Before the first purpose-designed exhibition spaces and painting exhibitions emerged, showing art was mainly related to the habit of dressing up spaces for political commemorations, religious festivals, and marketing strategies. Palaces, cloisters, façades, squares, and shops became temporary and privileged venues for art display, where sociability was performed, and the idea of exhibition developed.
What were those places and events? What aesthetic, cultural, social and political discourses intersected with the early idea of exhibition space? How did displaying art shape a new vocabulary within these events, and conversely, how have these occasions conditioned exhibiting practices?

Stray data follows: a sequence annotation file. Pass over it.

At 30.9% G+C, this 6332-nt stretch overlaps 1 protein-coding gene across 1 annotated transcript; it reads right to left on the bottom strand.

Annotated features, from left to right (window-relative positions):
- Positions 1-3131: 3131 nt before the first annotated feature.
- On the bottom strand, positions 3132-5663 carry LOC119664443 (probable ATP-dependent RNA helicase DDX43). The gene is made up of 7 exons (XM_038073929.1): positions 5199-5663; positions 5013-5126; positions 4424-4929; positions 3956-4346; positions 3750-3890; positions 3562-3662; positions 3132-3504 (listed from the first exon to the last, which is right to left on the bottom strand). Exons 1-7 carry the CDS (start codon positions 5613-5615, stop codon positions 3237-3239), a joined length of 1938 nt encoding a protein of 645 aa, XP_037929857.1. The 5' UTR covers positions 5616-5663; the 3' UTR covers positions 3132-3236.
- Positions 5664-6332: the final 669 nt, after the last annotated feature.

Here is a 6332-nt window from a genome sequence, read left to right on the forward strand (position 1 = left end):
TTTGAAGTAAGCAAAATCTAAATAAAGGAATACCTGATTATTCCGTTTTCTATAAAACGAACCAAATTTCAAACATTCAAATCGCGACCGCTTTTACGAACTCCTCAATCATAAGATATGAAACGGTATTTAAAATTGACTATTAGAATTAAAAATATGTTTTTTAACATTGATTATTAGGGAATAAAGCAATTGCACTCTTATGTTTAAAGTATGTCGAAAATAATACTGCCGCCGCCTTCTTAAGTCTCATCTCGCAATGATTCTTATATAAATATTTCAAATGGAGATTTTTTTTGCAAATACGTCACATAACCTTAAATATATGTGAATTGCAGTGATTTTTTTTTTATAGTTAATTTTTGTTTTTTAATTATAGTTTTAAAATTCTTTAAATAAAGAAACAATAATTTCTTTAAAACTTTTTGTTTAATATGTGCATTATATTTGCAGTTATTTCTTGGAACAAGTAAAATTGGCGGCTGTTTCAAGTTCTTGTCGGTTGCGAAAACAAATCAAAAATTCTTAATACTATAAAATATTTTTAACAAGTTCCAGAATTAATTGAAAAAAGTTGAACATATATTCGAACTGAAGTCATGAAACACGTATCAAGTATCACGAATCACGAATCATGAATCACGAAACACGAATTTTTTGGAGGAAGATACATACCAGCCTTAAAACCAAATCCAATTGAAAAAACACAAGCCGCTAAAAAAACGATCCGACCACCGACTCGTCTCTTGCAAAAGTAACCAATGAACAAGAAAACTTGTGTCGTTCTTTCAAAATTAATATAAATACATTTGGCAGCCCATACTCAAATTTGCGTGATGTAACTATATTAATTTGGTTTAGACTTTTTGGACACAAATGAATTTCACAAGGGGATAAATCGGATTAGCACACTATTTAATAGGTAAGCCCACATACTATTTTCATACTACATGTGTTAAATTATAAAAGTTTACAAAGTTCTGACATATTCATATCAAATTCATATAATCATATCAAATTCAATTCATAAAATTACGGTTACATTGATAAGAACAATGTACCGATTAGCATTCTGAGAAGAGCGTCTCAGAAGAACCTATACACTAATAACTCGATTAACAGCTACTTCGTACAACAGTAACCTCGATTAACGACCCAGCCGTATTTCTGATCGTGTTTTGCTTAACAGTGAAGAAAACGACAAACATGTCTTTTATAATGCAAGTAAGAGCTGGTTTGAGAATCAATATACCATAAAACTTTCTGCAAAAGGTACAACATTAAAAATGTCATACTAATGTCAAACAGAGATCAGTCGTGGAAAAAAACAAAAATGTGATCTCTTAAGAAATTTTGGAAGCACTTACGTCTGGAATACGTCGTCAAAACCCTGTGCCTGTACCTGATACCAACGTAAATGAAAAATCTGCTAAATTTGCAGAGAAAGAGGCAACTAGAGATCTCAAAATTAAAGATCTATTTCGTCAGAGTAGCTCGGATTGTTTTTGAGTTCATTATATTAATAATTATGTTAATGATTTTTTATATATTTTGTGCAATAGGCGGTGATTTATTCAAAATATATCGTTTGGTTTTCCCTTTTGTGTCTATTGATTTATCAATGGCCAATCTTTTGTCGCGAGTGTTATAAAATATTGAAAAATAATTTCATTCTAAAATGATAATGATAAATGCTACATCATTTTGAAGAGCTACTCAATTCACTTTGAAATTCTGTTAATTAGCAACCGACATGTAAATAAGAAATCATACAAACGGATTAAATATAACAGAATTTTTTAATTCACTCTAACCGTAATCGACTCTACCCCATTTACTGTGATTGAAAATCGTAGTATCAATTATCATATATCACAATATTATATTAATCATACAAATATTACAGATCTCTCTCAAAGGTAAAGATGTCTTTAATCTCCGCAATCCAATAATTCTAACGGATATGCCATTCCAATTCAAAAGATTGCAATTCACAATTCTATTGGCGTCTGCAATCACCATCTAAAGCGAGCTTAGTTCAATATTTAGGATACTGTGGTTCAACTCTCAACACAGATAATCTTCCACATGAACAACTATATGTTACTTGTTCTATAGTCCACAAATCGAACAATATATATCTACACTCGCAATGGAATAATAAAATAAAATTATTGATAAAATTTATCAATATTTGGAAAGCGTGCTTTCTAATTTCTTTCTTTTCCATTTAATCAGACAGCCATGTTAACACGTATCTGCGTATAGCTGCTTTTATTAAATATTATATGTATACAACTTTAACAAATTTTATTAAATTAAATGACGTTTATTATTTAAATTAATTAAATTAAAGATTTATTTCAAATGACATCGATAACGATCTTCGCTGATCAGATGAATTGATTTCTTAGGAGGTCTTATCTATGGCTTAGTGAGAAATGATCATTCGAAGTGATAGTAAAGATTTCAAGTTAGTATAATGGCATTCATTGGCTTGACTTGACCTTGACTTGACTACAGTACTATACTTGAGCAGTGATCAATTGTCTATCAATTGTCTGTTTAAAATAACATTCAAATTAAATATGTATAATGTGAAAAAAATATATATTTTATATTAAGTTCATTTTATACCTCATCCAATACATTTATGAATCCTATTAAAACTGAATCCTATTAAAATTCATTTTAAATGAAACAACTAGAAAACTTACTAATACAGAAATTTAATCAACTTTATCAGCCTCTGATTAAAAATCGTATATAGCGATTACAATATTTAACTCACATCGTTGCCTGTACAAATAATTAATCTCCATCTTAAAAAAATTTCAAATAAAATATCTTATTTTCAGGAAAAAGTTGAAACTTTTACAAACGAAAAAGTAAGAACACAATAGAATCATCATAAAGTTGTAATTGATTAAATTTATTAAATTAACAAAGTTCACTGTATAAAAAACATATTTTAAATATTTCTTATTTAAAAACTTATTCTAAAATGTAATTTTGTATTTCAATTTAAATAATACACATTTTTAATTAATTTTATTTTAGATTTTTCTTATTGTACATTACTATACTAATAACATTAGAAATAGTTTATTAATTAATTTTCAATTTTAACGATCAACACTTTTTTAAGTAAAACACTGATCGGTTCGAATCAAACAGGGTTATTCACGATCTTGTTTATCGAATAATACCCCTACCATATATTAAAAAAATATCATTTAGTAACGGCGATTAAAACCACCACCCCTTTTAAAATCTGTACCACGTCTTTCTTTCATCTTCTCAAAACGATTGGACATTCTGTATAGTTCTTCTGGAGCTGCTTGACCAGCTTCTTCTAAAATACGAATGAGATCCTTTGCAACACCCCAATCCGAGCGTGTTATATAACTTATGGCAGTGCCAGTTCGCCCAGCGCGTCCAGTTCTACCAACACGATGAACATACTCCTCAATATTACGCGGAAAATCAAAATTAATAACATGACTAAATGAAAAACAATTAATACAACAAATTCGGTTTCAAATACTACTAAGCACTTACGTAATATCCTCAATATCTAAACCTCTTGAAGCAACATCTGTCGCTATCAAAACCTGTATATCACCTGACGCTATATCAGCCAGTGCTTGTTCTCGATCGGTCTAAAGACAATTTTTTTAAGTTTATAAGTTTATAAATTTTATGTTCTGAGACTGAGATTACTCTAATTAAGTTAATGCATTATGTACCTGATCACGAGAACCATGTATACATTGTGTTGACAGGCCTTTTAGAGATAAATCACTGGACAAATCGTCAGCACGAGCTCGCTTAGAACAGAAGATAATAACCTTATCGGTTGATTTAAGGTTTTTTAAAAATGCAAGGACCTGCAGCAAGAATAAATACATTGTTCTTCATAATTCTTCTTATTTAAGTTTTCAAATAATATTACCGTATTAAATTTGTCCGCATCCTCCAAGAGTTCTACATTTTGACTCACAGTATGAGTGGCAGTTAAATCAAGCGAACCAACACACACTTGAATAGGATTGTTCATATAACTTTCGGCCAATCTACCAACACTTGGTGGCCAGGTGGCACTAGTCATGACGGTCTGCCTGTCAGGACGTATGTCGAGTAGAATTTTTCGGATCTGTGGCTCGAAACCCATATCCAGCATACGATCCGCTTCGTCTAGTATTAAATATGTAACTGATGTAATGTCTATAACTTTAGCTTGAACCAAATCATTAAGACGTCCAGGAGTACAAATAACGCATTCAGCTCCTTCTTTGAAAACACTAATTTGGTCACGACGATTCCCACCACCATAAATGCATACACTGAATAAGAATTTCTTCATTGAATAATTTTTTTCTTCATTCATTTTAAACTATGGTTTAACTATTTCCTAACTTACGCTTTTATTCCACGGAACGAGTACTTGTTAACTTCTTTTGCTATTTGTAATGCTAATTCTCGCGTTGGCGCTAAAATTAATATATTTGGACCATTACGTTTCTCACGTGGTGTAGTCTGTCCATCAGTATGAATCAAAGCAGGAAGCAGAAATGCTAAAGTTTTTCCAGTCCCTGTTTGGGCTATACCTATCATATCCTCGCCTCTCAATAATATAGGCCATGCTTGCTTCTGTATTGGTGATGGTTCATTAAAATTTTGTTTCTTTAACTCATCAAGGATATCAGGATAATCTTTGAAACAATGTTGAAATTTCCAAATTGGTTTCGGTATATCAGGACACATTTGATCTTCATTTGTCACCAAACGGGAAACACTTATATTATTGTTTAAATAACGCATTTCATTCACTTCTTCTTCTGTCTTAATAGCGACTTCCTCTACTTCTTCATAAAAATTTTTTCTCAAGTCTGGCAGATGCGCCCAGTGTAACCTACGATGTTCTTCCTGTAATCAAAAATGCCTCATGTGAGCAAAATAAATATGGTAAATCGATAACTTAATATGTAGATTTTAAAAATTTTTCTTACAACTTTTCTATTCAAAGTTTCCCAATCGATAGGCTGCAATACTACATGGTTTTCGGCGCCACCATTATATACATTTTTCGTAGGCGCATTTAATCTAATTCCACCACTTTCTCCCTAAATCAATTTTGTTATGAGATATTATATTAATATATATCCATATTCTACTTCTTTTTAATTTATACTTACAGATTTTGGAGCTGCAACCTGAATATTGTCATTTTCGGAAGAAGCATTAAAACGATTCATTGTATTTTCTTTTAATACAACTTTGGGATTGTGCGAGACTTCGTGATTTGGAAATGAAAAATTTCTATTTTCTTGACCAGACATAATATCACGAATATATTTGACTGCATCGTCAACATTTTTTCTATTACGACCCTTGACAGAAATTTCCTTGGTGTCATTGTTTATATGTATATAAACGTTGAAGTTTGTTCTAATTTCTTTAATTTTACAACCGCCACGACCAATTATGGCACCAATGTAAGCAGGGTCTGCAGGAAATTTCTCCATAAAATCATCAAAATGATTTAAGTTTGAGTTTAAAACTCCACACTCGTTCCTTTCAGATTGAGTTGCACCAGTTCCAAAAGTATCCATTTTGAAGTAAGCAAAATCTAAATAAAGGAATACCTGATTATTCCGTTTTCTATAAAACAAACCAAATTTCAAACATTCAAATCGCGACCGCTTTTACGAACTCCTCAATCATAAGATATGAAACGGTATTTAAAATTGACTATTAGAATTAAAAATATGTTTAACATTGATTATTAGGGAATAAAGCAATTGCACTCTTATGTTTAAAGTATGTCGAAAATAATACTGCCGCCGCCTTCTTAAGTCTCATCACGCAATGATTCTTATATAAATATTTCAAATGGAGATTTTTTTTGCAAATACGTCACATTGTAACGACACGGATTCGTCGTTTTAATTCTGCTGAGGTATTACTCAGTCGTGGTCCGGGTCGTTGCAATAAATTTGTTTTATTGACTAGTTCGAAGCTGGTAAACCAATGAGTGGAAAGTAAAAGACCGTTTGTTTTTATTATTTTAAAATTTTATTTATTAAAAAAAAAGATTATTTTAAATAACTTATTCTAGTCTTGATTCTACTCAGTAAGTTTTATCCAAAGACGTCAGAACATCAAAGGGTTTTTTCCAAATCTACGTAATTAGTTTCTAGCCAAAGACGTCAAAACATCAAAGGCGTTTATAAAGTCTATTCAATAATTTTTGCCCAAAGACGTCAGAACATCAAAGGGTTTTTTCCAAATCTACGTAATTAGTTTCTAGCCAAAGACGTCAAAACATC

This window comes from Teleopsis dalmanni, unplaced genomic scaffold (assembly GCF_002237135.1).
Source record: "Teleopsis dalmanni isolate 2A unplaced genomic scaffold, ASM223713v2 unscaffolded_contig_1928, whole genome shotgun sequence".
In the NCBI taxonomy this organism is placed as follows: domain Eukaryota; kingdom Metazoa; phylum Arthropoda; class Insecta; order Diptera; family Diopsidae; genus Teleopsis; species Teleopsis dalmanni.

This book traces the origins of the exhibition space by studying its visual and written imagery in the early modern period. It reconsiders events and habits that contributed to shaping the imagery of the exhibition space, and to defining exhibition-making practices, exploring micro-histories and long-term changes.